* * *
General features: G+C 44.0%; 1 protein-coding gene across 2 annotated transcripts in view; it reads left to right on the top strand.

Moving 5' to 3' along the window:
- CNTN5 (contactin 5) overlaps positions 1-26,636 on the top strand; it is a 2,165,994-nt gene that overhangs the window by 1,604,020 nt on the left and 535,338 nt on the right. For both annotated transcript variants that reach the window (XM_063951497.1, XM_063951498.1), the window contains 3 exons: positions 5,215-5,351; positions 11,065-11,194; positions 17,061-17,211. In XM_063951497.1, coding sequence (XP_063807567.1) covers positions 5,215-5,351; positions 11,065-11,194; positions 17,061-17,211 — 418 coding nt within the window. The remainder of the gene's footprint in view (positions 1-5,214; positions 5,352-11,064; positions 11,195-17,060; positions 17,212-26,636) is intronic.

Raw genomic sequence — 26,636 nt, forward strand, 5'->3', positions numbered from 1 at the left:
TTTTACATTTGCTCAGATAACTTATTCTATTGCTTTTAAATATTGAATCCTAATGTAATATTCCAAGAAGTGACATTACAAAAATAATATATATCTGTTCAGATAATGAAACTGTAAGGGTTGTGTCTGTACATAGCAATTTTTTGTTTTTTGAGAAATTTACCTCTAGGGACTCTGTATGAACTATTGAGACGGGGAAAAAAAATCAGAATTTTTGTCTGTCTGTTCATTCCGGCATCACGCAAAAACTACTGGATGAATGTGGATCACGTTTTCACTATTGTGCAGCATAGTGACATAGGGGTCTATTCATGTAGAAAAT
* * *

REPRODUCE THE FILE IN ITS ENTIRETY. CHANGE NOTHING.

General features: G+C 44.0%; 1 protein-coding gene across 2 annotated transcripts in view; it reads left to right on the top strand.

Moving 5' to 3' along the window:
- CNTN5 (contactin 5) overlaps positions 1-26,636 on the top strand; it is a 2,165,994-nt gene that overhangs the window by 1,604,020 nt on the left and 535,338 nt on the right. For both annotated transcript variants that reach the window (XM_063951497.1, XM_063951498.1), the window contains 3 exons: positions 5,215-5,351; positions 11,065-11,194; positions 17,061-17,211. In XM_063951497.1, coding sequence (XP_063807567.1) covers positions 5,215-5,351; positions 11,065-11,194; positions 17,061-17,211 — 418 coding nt within the window. The remainder of the gene's footprint in view (positions 1-5,214; positions 5,352-11,064; positions 11,195-17,060; positions 17,212-26,636) is intronic.

Raw genomic sequence — 26,636 nt, forward strand, 5'->3', positions numbered from 1 at the left:
TTTTACATTTGCTCAGATAACTTATTCTATTGCTTTTAAATATTGAATCCTAATGTAATATTCCAAGAAGTGACATTACAAAAATAATATATATCTGTTCAGATAATGAAACTGTAAGGGTTGTGTCTGTACATAGCAATTTTTTGTTTTTTGAGAAATTTACCTCTAGGGACTCTGTATGAACTATTGAGACGGGGAAAAAAAATCAGAATTTTTGTCTGTCTGTTCATTCCGGCATCACGCAAAAACTACTGGATGAATGTGGATCACGTTTTCACTATTGTGCAGCATAGTGACATAGGGGTCTATTCATGTAGAAAAT